• Inboard engines also require attention, but how much depends on the climate and fuel system design. Diesel can begin to gel at 15 degrees below zero. In the lower 48 states, it’s rare that your fuel will actually get this cold, but your diesel tanks might still benefit from an anti-gel treatment. If you’re expecting arctic temperatures, talk with your engine manufacturer and local mariners about recommended measures.

• Your bilge pumps should have no loops or check valves. Any water must be free to drain back to the sump, and this should remain ice-free as long as the boat is in the water. If any water remains in the line, it will freeze and the pump will not function.

Adding warmth

• Replace most port and hatch screens with a piece of 1/8-inch acrylic or Lexan cut to fit. This adds considerable warmth to the cabin and prevents condensation. (See “DIY Fixes to Beat the Cold,PS December 2015 online.)

• Window covers also add warmth downbelow, whether external (canvas or rigid) or internal (drapes or blinds). Be sure to remove any outside covers on sunny days to benefit from the radiation. A bank of large windows and hatches can contribute as much as 500 BTUs per hour on a sunny day.

• There are a variety of ways to insulate doors and windows. The aim is to add both insulation and draft control, in ways that don’t impair access. On one Chesapeake-based PS test boat, we use closed-cell foam attached to the door with Velcro, but we’ve also seen beautiful quilted covers. Even a simple draped beach towel helps.

• Heaters that release combustion products into the cabin, no matter how clean they seem, don’t belong on board. They add moisture to the cabin, require continuous venting, and are utterly unsafe for sleeping. Install CO and CO2 detectors, but bear in mind that detector failures are common. They should be replaced every few years. Electric heat is fine while at a dock, but portable heaters also have their hazards.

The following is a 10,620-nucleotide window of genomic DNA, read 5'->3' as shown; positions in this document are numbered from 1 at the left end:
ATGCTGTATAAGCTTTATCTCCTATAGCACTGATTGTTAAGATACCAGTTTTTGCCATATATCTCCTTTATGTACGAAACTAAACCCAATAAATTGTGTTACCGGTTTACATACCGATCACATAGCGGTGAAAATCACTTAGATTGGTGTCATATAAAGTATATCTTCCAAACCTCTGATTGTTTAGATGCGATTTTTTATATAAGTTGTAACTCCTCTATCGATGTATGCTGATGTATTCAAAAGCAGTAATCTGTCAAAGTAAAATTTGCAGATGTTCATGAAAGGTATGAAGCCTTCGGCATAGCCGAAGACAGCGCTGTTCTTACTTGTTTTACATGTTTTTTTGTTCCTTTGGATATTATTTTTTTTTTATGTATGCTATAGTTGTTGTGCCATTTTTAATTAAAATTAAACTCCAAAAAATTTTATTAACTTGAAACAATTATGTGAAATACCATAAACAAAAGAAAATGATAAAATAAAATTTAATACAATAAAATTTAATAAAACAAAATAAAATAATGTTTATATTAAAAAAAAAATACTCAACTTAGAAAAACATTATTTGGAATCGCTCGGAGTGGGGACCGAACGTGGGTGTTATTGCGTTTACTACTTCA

Snow Risks

• Storing your tender on davits during the winter is a risk, even when it’s covered. The tender will deflate in the cold, and should it blow off in a storm, the combination of snowfall and ice blocking the drains can make it extremely heavy. If you insist on keeping the dinghy on davits, tricing lines, crisscrossed under the tender, can help support and distribute any added load.

• Deep snow presents unexpected scenarios. A fuel fill that is normally well-drained may be submerged. Cockpit lockers that are normally exposed only to splashes may be in standing water after the cockpit drains plug with ice (a common scenario on boats that are left untended). Since the deck will not warm with the sun, condensation will get worse. A dodger helps keep the companionway clear. Finally, although the weight of the snow itself is not damaging, a boat can sink 3 to 6 inches below its standard waterline due to snow cover, pushing water up the exhausts and through low cockpit drains. Can your boat manage this waterline change (or worse) without flooding? A collapsible plastic shovel is a big help for clearing decks and cockpits.

• In high-snow areas, liveaboards will need to add extensions to prevent the smokestack vent from becoming blocked by accumulated snow.

• Do not roll soft-vinyl windows when temps dip below 50 degrees; cracking is likely.

• Luke-warm water works for melting ice from frozen drains and stuck lockers without a risk of cracking; avoid chipping or force in cold temperatures since plastics become brittle. Also, if the temperature is above freezing, the salt in seawater helps clear frost from decks.

Comments (2)

Propylene glycol (the antifreeze agent in most pink antifreeze) is only somewhat compatible with the neoprene parts used in some common heads (specifically Jabsco) and will harden them over the storage season. Ethanol (the antifreeze agent in some discount antifreeze) can increase permeation in some sanitary hoses. Ethylene glycol does not cause degradation of any head materials, but it is toxic to mammals and should not be used were ingestion is reasonably possible. Blackwater systems and engines are possible applications with reasonable precautions. Ethylene glycol and propylene glycol are effectively equivalent in marine toxicity, listed as relatively harmless by the US Fish and Wildlife Service.

The risk of just drain the water is that you may miss a low pocket somewhere and break something. Check the owner manual for instructions on draining for winter storage. In practice, even following the instructions, it is easy to inadvertently leave some water in the pump.

Posted by: Drew Frye | November 25, 2016 11:17 PM    Report this comment

Regarding your advice on using antifreeze to flush heads, My understanding is that the common pink antifreeze will damage the head seals & gaskets. Therefore I simply drain mine of all water. What's your view on this?

Posted by: dsslade | November 18, 2016 8:56 AM    Report this comment